Smagala stated that he left most of the jobs he had over the years for various reasons, but he never had difficulty working with supervisors and co-workers and generally has an easygoing personality and did as he was told. (R. 43-44.) He did not return to work as a roofer because he found out he would first need to pay back dues to the union, and he had only applied for a couple of other jobs, at Jewel and the YMCA. (R. 64-65.) Smagala also did not pursue job placement through any state agency. (R. 66.) He explained that he did not look for work very much because he did not think anyone would hire him due to his age and work experience. (R. 65-66, 101.) He is not entirely sure what prevents him from working, and he does not know why he quit various jobs. (R. 68.)

He testified that he applied for Social Security when his prior receipt of benefits was stopped after determination that he had been overpaid funds because he engaged in substantial gainful employment.[3] (R. 10 n.1, 45-47.) Smagala stated that he did not actually receive many of those funds, because they were misused by his sister or brother, who were his payees at the time. (R. 45-47, 70-72.)

Smagala does his own grocery shopping and also gets food from a church pantry in exchange for helping set up and distribute the food. (R. 56-57.) He is able to drive but does not currently own a car, although he occasionally borrows a car from a friend. (R. 55-57.) He also walks, rides his bike, and takes public transportation. (R. 57.) He is able to read the newspaper, he filled out all of the Social Security paperwork by himself, and he can read and understand an application. (R. 67-68.)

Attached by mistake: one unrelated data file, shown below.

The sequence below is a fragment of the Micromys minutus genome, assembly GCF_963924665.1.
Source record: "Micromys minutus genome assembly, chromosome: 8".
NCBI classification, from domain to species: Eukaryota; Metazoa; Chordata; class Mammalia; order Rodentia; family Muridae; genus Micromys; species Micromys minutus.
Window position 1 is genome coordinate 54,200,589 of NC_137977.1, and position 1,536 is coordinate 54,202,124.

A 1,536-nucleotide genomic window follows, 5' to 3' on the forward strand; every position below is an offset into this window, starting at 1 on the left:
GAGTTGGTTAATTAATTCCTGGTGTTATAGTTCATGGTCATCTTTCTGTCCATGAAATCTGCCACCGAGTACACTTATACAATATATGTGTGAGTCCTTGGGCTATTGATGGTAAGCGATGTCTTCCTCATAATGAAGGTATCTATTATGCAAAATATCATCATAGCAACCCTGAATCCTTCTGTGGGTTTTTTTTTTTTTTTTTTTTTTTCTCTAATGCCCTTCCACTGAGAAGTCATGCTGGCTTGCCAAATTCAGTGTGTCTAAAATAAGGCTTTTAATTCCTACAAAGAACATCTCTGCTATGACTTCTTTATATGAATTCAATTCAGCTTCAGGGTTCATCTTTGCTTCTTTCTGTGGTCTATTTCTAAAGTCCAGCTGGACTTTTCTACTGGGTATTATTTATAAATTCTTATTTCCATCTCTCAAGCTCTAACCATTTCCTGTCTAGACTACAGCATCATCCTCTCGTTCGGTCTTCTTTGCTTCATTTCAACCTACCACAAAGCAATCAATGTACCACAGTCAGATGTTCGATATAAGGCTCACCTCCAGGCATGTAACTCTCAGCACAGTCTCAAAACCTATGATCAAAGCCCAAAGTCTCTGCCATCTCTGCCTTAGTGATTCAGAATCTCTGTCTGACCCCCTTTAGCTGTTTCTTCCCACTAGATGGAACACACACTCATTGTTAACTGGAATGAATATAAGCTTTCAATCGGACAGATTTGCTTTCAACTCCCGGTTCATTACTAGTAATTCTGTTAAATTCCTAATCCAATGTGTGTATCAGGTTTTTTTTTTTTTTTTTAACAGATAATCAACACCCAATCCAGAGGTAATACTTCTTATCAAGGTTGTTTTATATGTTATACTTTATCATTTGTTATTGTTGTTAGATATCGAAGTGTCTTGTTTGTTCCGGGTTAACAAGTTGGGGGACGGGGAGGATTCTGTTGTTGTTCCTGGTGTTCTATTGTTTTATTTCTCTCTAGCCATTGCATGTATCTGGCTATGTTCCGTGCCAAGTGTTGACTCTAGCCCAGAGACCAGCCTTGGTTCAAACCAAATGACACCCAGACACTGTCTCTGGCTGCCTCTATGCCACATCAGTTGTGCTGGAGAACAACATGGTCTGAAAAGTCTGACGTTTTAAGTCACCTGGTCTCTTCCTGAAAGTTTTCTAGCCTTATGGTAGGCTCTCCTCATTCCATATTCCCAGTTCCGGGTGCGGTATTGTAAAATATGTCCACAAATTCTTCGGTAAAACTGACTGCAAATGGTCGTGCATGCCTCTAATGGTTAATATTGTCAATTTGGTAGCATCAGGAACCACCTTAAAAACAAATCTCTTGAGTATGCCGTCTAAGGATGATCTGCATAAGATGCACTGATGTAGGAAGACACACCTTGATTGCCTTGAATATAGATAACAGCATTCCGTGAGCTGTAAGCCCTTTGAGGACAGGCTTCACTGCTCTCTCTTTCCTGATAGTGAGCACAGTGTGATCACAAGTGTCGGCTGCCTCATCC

2. Medical Evidence

a. Susan Frederiksen, M.D.

Dr. Frederiksen completed a psychiatric consultative examination ("CE") report after a thirty-five minute interview on July 18, 2002, eight days after the death of Smagala's father. (R. 310-12.) She noted that Smagala was a limited historian, had a "perplexed air about him, " was anxious, and did not have spontaneous speech. He found it difficult to express his thoughts and would give uncertain tentative responses.

She concluded that it was difficult to make a diagnosis due to the limited amount of information available, but opined that chronic schizophrenia with predominant negative symptoms was possible. Dr. Frederiksen also found that Smagala seemed to have avoidant, schizoid, dependent features in his personality. His ability to maintain attention and concentration was moderately impaired, and his ability to comprehend instructions was intact but limited to concrete tasks. Smagala's ability to initiate, sustain, and complete tasks in a competitive work environment appeared to be moderately to ...